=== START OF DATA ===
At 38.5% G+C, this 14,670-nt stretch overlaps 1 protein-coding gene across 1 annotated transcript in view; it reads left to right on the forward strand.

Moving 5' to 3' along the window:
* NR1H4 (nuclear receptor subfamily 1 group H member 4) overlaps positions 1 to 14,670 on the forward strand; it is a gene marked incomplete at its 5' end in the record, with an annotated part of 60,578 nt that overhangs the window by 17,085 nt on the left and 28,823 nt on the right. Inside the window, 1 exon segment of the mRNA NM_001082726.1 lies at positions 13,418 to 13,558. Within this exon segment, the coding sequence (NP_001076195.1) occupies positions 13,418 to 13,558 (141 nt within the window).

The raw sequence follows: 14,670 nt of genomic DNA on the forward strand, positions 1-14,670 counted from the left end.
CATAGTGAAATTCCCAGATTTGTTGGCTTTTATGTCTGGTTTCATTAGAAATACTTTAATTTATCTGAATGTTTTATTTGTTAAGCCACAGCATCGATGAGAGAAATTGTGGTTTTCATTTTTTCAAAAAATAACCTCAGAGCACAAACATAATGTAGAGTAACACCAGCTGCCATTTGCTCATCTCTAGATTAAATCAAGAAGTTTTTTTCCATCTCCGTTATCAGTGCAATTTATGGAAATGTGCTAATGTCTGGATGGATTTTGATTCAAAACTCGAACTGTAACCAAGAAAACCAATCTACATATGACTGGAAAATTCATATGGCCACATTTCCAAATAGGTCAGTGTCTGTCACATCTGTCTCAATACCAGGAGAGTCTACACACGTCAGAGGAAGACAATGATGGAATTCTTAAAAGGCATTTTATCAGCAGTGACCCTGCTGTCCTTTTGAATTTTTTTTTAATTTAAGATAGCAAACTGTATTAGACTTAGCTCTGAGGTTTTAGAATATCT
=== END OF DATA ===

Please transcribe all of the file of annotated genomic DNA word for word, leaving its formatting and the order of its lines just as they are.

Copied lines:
At 38.5% G+C, this 14,670-nt stretch overlaps 1 protein-coding gene across 1 annotated transcript in view; it reads left to right on the forward strand.

Moving 5' to 3' along the window:
* NR1H4 (nuclear receptor subfamily 1 group H member 4) overlaps positions 1 to 14,670 on the forward strand; it is a gene marked incomplete at its 5' end in the record, with an annotated part of 60,578 nt that overhangs the window by 17,085 nt on the left and 28,823 nt on the right. Inside the window, 1 exon segment of the mRNA NM_001082726.1 lies at positions 13,418 to 13,558. Within this exon segment, the coding sequence (NP_001076195.1) occupies positions 13,418 to 13,558 (141 nt within the window).

The raw sequence follows: 14,670 nt of genomic DNA on the forward strand, positions 1-14,670 counted from the left end.
CATAGTGAAATTCCCAGATTTGTTGGCTTTTATGTCTGGTTTCATTAGAAATACTTTAATTTATCTGAATGTTTTATTTGTTAAGCCACAGCATCGATGAGAGAAATTGTGGTTTTCATTTTTTCAAAAAATAACCTCAGAGCACAAACATAATGTAGAGTAACACCAGCTGCCATTTGCTCATCTCTAGATTAAATCAAGAAGTTTTTTTCCATCTCCGTTATCAGTGCAATTTATGGAAATGTGCTAATGTCTGGATGGATTTTGATTCAAAACTCGAACTGTAACCAAGAAAACCAATCTACATATGACTGGAAAATTCATATGGCCACATTTCCAAATAGGTCAGTGTCTGTCACATCTGTCTCAATACCAGGAGAGTCTACACACGTCAGAGGAAGACAATGATGGAATTCTTAAAAGGCATTTTATCAGCAGTGACCCTGCTGTCCTTTTGAATTTTTTTTTAATTTAAGATAGCAAACTGTATTAGACTTAGCTCTGAGGTTTTAGAATATCT